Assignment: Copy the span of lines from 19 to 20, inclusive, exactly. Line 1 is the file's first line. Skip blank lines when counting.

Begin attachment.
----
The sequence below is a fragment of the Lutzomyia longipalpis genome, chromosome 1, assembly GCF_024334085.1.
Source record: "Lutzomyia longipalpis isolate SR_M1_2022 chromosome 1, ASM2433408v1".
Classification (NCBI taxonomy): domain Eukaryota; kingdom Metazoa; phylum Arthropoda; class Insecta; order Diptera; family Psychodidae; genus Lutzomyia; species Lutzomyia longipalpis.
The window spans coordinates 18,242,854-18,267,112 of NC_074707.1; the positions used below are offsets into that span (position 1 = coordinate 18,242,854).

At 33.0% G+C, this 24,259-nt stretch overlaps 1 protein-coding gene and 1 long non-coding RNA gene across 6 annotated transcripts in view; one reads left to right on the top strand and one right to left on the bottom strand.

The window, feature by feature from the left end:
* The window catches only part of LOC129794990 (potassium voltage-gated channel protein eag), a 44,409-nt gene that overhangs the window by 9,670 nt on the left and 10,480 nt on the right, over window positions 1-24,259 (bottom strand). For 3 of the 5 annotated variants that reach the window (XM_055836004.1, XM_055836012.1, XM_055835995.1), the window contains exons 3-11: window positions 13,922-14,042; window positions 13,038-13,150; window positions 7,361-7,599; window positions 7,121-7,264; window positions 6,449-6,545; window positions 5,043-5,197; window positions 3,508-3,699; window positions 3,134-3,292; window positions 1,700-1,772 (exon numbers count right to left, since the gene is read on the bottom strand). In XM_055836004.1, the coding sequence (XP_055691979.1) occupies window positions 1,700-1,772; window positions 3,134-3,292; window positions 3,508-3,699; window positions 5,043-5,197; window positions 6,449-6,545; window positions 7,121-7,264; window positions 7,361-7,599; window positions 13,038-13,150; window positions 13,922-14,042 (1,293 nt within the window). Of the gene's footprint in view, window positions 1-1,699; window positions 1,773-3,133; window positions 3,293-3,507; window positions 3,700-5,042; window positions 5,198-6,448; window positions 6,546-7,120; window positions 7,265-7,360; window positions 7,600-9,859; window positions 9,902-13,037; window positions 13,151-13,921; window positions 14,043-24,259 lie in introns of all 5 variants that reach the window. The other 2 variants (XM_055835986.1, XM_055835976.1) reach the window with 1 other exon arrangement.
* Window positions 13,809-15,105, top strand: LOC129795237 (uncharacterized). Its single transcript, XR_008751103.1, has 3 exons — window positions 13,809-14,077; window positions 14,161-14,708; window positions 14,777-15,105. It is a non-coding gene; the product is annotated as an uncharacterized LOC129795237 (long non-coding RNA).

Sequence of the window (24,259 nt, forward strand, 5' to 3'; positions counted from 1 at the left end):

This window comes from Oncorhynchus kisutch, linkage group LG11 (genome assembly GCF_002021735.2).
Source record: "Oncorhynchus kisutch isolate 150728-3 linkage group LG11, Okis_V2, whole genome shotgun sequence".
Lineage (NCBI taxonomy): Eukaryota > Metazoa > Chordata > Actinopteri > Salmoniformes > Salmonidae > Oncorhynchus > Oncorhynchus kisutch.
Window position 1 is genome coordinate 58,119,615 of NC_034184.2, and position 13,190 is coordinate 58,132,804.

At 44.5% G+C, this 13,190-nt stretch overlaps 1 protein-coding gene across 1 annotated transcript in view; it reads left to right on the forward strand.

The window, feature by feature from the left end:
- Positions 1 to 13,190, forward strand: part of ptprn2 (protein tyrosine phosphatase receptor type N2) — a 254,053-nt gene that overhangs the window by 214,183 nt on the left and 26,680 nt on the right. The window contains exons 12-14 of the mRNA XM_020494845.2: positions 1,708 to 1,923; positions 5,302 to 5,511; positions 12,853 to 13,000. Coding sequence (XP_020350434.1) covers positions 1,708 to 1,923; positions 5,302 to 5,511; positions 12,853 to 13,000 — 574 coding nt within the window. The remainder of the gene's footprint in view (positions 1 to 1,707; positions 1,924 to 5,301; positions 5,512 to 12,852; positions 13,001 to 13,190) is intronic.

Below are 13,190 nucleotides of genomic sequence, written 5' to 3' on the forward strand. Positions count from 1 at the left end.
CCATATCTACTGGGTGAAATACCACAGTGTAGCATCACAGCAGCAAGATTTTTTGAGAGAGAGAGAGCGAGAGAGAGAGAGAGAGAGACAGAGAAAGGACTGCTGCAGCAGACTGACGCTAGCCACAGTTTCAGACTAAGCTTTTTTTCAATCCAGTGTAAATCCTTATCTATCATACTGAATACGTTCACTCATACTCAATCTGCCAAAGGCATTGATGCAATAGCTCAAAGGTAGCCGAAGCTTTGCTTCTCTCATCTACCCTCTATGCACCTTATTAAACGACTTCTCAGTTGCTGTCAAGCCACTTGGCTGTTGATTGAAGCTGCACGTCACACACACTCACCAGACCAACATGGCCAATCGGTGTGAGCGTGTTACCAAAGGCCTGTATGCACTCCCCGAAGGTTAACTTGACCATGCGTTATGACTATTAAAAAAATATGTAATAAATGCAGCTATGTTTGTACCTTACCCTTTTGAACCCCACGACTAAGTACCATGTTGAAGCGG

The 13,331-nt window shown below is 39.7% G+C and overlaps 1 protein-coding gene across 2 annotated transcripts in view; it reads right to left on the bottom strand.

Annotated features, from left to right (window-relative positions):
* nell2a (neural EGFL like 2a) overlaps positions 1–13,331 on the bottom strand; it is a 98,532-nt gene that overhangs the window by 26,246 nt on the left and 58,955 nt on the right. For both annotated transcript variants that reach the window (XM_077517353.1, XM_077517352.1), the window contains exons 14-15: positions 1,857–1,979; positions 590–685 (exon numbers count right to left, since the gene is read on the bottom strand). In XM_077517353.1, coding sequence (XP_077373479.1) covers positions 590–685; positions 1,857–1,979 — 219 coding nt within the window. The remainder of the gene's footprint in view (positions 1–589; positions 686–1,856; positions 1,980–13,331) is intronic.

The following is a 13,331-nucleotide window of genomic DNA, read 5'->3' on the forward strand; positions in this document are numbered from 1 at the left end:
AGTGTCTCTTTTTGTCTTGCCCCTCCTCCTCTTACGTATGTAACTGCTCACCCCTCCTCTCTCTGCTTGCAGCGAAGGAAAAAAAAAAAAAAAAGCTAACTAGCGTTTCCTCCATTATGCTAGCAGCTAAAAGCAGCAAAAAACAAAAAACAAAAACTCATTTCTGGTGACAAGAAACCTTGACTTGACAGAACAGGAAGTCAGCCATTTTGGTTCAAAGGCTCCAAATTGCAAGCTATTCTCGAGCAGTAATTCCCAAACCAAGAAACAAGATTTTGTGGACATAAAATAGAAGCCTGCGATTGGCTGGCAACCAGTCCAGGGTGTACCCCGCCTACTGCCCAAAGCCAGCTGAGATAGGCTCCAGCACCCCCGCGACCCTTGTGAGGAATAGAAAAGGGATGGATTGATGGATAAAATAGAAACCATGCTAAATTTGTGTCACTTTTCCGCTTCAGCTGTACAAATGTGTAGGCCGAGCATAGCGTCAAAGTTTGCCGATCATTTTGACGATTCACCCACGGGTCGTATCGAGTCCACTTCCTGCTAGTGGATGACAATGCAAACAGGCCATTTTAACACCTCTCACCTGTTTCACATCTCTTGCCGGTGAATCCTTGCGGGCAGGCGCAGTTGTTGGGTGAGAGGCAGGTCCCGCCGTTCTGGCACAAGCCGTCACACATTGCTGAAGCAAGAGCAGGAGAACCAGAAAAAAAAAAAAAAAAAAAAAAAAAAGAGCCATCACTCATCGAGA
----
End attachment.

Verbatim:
The 13,331-nt window shown below is 39.7% G+C and overlaps 1 protein-coding gene across 2 annotated transcripts in view; it reads right to left on the bottom strand.

Annotated features, from left to right (window-relative positions):